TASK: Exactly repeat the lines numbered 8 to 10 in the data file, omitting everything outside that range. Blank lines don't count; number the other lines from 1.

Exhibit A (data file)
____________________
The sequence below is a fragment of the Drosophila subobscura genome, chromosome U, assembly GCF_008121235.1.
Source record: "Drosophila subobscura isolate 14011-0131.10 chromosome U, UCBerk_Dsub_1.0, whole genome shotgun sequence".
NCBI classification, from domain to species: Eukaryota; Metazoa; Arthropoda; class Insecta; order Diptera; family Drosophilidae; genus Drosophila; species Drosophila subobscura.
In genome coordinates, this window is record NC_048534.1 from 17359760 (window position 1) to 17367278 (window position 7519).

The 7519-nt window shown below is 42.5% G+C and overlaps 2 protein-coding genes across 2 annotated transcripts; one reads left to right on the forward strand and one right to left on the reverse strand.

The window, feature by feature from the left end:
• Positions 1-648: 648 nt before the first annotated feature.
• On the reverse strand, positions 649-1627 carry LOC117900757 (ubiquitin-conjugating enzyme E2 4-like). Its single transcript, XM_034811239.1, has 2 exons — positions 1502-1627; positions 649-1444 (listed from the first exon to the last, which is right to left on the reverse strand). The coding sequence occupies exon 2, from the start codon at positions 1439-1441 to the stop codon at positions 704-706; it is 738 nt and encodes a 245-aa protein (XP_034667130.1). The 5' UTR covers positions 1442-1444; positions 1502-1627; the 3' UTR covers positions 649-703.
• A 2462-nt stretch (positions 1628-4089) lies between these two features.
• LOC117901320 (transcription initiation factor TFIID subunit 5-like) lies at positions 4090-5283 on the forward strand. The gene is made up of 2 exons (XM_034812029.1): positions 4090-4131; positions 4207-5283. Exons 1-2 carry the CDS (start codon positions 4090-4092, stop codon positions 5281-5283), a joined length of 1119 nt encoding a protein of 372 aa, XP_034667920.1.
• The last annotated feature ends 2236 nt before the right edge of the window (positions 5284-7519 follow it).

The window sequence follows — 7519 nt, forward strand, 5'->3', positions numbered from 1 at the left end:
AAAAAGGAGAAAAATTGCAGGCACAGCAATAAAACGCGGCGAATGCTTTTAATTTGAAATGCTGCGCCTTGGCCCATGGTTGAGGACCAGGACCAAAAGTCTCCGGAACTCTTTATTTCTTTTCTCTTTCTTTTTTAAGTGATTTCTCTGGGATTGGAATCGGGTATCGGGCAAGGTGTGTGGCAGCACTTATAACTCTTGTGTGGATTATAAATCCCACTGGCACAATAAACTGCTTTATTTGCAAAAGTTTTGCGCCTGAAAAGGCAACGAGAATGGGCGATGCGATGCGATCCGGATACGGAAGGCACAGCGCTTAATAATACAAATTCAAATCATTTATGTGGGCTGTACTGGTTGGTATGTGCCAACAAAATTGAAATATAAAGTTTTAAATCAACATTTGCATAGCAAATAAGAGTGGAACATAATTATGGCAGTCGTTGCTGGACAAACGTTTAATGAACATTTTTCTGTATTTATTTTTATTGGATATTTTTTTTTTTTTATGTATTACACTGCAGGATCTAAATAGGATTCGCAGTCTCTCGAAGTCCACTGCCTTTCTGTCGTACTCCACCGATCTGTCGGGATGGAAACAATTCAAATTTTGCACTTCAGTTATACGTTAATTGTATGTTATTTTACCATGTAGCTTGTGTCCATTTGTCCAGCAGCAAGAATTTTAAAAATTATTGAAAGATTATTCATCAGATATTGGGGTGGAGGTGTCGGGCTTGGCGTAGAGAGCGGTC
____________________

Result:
• On the reverse strand, positions 649-1627 carry LOC117900757 (ubiquitin-conjugating enzyme E2 4-like). Its single transcript, XM_034811239.1, has 2 exons — positions 1502-1627; positions 649-1444 (listed from the first exon to the last, which is right to left on the reverse strand). The coding sequence occupies exon 2, from the start codon at positions 1439-1441 to the stop codon at positions 704-706; it is 738 nt and encodes a 245-aa protein (XP_034667130.1). The 5' UTR covers positions 1442-1444; positions 1502-1627; the 3' UTR covers positions 649-703.
• A 2462-nt stretch (positions 1628-4089) lies between these two features.
• LOC117901320 (transcription initiation factor TFIID subunit 5-like) lies at positions 4090-5283 on the forward strand. The gene is made up of 2 exons (XM_034812029.1): positions 4090-4131; positions 4207-5283. Exons 1-2 carry the CDS (start codon positions 4090-4092, stop codon positions 5281-5283), a joined length of 1119 nt encoding a protein of 372 aa, XP_034667920.1.